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Barnstable Brown Kentucky Diabetes and Obesity Center



Robert Lodder, Ph.D.

Picture of Dr. Lodder   

          Professor, Department of Pharmaceutical Sciences

Contact Information

Training and Publications

University of Kentucky CV Summary from the Community of Science Database
A123 ASTeCC Building Publication Listing on PubMed
145 Graham Avenue
Lexington, KY 40536-0286  
Telephone: (859) 257-9232  
Fax: (859) 257-2489  

Research Interests

Dr. Lodder's research is on the use of D-tagatose as an oral therapy for diabetes.
Tagatose is now in phase 3 clinical trial. An epimer of fructose, the natural hexose tagatose was originally developed by Spherix, Inc. as a low-calorie sugar substitute. Only 20% of orally ingested tagatose is fully metabolized, principally in the liver, following a metabolic pathway identical to that of fructose. Tagatose is generally recognized as safe for use in foods and beverages under US FDA regulations. The simple sugar is commercially produced by isomerization of galactose, which is prepared from lactose. Early human studies suggested tagatose as a potential antidiabetic drug through its beneficial effects on postprandial hyperglycemia and hyperinsulinemia. A subsequent 14-month trial confirmed its potential for treating type 2 diabetes, and tagatose showed promise for inducing weight loss and raising high-density lipoprotein cholesterol, both important to the control of diabetes and constituting benefits independent of the disease. Furthermore, tagatose has been shown to be an antioxidant and a prebiotic.

In an ongoing single-blind study designed to establish the minimum dose of tagatose capable of causing a beneficial effect, tagatose is administered orally with meals, three times daily (TID) at three different doses: 2.5, 5.0, and 7.5 g. The comparator is the 2.5 g dose.

The primary endpoint for the study is reduction in HbA1c after 6 months on the drug. After 6 months on drug, the patients in the 7.5 g group experienced an average reduction of 0.3% in HbA1c from the HbA1c of the 2.5 g group. At that same 6-month point, the 5.0 g group averaged a reduction in HbA1c of 0.05% from the 2.5 g group. Tagatose appears to begin showing an effect on HbA1c within the range of doses selected for this minimum-dose study. The ongoing Phase 3 double-blinded study of efficacy is being conducted at a 15 g dose (TID), and is powered to detect a 0.5% reduction in HbA1c.

Over the course of the Phase 2 trial, tagatose also decreased the average serum triglycerides of the patients by -59 mg/dl by the end of the first month on therapy, a decrease from baseline that remained at -41 mg/dl by the end of the 6 months of the trial. Tagatose also decreased serum LDL by an average -13 mg/dl by the end of the first month on therapy, while serum HDL was essentially unchanged (+0.9 mg/dl). The LDL:HDL ratio was improved for two of the three dose groups by an average of 0.3.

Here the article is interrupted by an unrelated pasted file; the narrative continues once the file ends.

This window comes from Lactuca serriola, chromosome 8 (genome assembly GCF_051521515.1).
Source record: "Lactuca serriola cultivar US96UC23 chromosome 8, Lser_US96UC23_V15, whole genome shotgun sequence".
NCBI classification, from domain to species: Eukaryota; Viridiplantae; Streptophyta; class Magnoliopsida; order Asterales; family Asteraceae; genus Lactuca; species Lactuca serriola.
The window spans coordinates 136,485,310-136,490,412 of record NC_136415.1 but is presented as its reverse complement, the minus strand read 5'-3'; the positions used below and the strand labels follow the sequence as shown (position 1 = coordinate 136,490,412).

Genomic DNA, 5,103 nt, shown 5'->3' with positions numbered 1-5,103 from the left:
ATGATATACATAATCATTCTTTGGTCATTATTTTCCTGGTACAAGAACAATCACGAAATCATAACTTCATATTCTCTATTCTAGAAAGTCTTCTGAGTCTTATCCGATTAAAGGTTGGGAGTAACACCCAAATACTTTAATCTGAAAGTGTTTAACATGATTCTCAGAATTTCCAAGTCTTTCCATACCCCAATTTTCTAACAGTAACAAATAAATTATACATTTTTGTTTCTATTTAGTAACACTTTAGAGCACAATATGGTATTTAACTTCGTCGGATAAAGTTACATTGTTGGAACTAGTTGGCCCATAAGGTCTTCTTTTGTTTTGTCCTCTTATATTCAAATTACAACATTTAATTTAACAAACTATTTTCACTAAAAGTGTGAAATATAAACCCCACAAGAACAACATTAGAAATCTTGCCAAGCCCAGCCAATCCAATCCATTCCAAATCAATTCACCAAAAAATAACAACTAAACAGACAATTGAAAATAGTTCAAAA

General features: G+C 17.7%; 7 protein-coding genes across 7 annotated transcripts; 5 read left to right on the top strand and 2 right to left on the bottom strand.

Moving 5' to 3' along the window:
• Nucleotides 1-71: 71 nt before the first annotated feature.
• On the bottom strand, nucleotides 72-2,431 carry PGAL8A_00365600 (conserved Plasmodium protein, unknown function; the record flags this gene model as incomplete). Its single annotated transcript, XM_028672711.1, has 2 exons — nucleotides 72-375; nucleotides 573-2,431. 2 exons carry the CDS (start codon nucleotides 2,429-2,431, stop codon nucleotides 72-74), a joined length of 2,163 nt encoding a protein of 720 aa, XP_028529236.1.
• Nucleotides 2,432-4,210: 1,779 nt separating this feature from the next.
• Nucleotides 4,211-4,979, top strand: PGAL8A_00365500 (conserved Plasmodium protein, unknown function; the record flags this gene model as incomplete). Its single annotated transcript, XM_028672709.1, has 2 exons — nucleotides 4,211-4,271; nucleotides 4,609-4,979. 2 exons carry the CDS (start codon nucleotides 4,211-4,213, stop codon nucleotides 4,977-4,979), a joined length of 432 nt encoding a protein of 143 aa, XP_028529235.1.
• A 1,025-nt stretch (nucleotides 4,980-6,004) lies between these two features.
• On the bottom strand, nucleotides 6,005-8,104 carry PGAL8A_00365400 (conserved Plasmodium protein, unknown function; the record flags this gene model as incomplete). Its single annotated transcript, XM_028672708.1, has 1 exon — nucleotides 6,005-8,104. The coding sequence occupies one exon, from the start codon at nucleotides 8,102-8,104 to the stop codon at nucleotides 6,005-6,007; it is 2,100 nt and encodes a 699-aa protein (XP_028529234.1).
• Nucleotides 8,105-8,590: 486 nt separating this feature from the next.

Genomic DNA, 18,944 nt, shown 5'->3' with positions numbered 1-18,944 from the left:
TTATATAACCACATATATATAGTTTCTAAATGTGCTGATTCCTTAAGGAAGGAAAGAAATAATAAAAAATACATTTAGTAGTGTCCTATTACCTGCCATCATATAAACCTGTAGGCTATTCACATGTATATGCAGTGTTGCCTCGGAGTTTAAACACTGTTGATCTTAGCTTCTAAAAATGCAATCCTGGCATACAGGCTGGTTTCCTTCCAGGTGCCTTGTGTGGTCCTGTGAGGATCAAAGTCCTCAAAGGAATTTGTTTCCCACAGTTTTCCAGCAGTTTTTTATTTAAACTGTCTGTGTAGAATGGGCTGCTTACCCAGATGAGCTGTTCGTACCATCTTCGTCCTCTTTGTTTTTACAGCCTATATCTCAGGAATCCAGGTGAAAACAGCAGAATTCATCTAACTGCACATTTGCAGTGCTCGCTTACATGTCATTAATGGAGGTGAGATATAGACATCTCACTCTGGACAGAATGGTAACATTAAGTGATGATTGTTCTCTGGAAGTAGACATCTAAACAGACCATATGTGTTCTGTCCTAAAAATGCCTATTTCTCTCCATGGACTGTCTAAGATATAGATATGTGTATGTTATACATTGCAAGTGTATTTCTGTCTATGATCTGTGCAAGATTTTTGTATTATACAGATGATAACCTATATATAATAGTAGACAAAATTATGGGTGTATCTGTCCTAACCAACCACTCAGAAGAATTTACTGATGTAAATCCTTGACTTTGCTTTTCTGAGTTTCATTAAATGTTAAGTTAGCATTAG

Other studies examine the effect of D-tagatose on body weight, blood cholesterol concentrations, hyperglycemia, and atherosclerosis in low-density lipoprotein receptor deficient (LDLr –/– ) mice. Food intake, body weight, adipocyte diameter, serum cholesterol and lipoprotein concentrations, and aortic atherosclerosis are measured.

Macrophage immunostaining and collagen content are examined in aortic root lesions. Control and tagatose-fed mice exhibit similar energy intake, body weights and blood glucose and insulin concentrations, but sucrose-fed mice exhibit increased energy intake and became obese and hyperglycemic. Adipocyte diameter increases in female sucrose-fed mice compared to tagatose and control. Male and female sucrose-fed mice show increased serum cholesterol and triglyceride concentrations compared to tagatose and controls. Atherosclerosis is increased in sucrose-fed mice of both genders compared to tagatose and control. Lesions from sucrose-fed mice exhibit pronounced macrophage immunostaining and reductions in collagen content compared to tagatose and control mice.

These results demonstrate that in comparison to sucrose, equivalent substitution of tagatose as dietary carbohydrate does not result in the same extent of obesity, hyperglycemia, hyperlipidemia, and atherosclerosis.

Recently, Dr. Lodder has conducted studies in mouse models of the metabolic syndrome to test the synergistic effects of D-tagatose with trans piceid. In experiments with apoE -/- mice, with treatment an almost 500% reduction in atherosclerosis was found in the aortic arch (p<0.01), the thoracic aorta (p<0.05), and the aortic sinus (p<0.05). A 50% reduction in serum cholesterol was also observed. New results in abdominal aortic aneurysm studies in both LDLr -/- and ApoE -/- mice revealed a statistically significant reduction in the rate of growth of established aneurysms with treatment as well.

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Page last updated Tuesday, March 12, 2013